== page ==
Brother's Day (U/A)
11/Sep/2019 2hrs 45mins

Brother's Day

Critics Review


A Potentially Good Family Thriller Drama That Falls Just Average!

Kalabhavan Shajohn's Brother's Day, starring PrithviRaj, Madonna Sebastian, Aishwarya Lekshmi and Prasanna is an averagely engaging family thriller drama that takes a long while to kick-in into the actual plot.(more)

Source: Suhansid Srikanth, MovieCrow


Too many twists in Prithviraj's suspense thriller

Actor Shajohn proves his skill as a director by creating a suspense thriller and shows the promise for more projects. However, the one question to be asked to the scribe-cum-director is, why does a movie always need the abused women to be rescued by a man (in this film, the saviour is known as Puli)? In this day and age, when women are standing up for themselves, it is quite natural for the audience to question why aren't women capable of protecting their 'honour'. In this Onam season, if you want to have a taste of a suspense thriller, grab a ticket.(more)

Source: Anjana George, Times Of India


This Prithviraj film is horrible

Prasanna has been very loyal to the paycheck and he has delivered what was asked of him without many questions. And, Prithviraj looks utterly clueless and so does Aishwarya Lekshmi. I can't understand why Madonna Sebastian is in the film. I am sure she would have felt the same.(more)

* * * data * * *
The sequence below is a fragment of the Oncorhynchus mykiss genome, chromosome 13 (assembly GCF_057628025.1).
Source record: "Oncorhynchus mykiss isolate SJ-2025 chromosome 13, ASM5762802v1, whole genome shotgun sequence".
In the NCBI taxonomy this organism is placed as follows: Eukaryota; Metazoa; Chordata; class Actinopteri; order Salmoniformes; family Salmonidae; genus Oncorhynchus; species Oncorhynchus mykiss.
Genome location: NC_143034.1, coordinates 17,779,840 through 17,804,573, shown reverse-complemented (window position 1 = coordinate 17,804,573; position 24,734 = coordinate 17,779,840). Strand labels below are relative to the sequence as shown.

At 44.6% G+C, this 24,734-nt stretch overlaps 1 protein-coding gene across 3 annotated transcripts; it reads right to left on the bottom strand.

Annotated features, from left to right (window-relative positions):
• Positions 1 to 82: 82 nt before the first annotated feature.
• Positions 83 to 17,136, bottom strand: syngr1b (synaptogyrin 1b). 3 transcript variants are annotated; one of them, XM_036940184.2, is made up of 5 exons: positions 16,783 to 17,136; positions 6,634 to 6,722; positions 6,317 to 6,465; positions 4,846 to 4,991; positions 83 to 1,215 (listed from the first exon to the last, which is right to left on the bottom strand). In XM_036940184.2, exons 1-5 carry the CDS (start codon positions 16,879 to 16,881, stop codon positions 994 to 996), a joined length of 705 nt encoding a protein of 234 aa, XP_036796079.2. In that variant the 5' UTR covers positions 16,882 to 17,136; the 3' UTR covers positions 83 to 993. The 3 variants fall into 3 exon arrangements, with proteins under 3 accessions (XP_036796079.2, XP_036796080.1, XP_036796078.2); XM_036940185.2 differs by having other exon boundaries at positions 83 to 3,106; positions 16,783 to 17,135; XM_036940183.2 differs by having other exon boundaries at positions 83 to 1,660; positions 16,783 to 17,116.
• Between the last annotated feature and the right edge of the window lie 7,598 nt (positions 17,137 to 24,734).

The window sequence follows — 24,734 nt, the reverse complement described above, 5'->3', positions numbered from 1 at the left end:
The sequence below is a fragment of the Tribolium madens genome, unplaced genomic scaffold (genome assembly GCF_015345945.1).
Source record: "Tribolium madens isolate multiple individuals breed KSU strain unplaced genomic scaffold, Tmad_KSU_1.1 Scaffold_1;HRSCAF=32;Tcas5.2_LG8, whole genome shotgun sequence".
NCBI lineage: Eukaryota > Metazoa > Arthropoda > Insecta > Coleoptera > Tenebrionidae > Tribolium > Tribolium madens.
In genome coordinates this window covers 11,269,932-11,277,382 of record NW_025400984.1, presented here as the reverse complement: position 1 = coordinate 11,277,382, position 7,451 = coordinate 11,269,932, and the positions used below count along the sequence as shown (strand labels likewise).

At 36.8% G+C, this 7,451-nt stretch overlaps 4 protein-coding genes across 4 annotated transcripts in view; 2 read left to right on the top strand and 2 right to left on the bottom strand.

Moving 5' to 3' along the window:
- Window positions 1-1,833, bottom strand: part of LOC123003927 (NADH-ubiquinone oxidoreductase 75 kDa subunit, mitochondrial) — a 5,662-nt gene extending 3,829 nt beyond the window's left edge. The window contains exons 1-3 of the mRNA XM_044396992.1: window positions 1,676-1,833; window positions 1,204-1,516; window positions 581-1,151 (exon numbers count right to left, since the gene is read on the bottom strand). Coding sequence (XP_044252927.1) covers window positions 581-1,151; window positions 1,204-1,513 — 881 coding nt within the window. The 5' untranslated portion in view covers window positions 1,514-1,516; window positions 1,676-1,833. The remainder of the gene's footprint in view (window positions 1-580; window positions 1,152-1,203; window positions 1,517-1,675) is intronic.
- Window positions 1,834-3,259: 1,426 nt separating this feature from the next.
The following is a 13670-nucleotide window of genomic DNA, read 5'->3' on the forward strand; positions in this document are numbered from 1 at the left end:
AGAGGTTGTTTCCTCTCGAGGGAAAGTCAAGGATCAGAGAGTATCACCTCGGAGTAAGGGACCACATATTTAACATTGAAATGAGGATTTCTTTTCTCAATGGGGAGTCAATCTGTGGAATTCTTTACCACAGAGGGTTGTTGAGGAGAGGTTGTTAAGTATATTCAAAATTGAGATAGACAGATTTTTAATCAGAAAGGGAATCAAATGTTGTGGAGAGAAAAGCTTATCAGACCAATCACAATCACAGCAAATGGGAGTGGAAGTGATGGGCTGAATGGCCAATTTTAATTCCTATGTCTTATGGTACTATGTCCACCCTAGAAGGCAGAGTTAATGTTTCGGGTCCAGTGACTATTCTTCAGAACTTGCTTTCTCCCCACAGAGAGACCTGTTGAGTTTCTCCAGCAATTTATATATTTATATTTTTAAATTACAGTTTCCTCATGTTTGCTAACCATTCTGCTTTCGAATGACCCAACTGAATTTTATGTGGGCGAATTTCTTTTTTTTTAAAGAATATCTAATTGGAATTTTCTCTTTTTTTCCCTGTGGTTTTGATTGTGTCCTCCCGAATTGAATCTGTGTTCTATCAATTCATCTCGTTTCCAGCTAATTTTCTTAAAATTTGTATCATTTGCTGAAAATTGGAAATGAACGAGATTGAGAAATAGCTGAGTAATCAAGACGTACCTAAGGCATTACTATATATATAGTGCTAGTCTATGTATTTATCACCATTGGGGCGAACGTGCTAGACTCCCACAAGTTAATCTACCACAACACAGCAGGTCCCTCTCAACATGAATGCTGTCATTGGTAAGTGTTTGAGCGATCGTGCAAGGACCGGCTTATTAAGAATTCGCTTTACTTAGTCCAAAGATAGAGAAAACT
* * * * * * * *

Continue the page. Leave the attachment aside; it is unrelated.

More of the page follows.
Source: Manoj Kumar R, Indian Express


Too long and has nothing new to offer

Brother's Day tries to pack in too much and ends up as an okay watch, if you are ready to go with limited expectations. (more)

Source: Moviebuzz,


Prithviraj Sukumaran does a less noisy version of Mikhael

Prithviraj Sukumaran is a powerful male star with a multitude of choices available to him, living in an era in which a quieter, gentler Malayalam cinema is winning hearts nationwide. He has done films like Koode that have showcased his acting brilliance. And then he settles for this pointless film?(more)

Source: Anna MM Vetticad,


just another mass entertainer

Prithviraj plays the boy-next-door and at times his character seems like a watered down version of Amar from Amar Akbar Anthony. The four lead ladies deliver what the script demands along with the film's elaborate supporting cast. While the film boasts of some well-orchestrated action, music and camera stick to the conventional rule book of a festival release. Brother's Day may measure up to everything that makes a mass entertainer, but the film simply leaves it at that.(more)

Source: Navamy Sudhish, The Hindu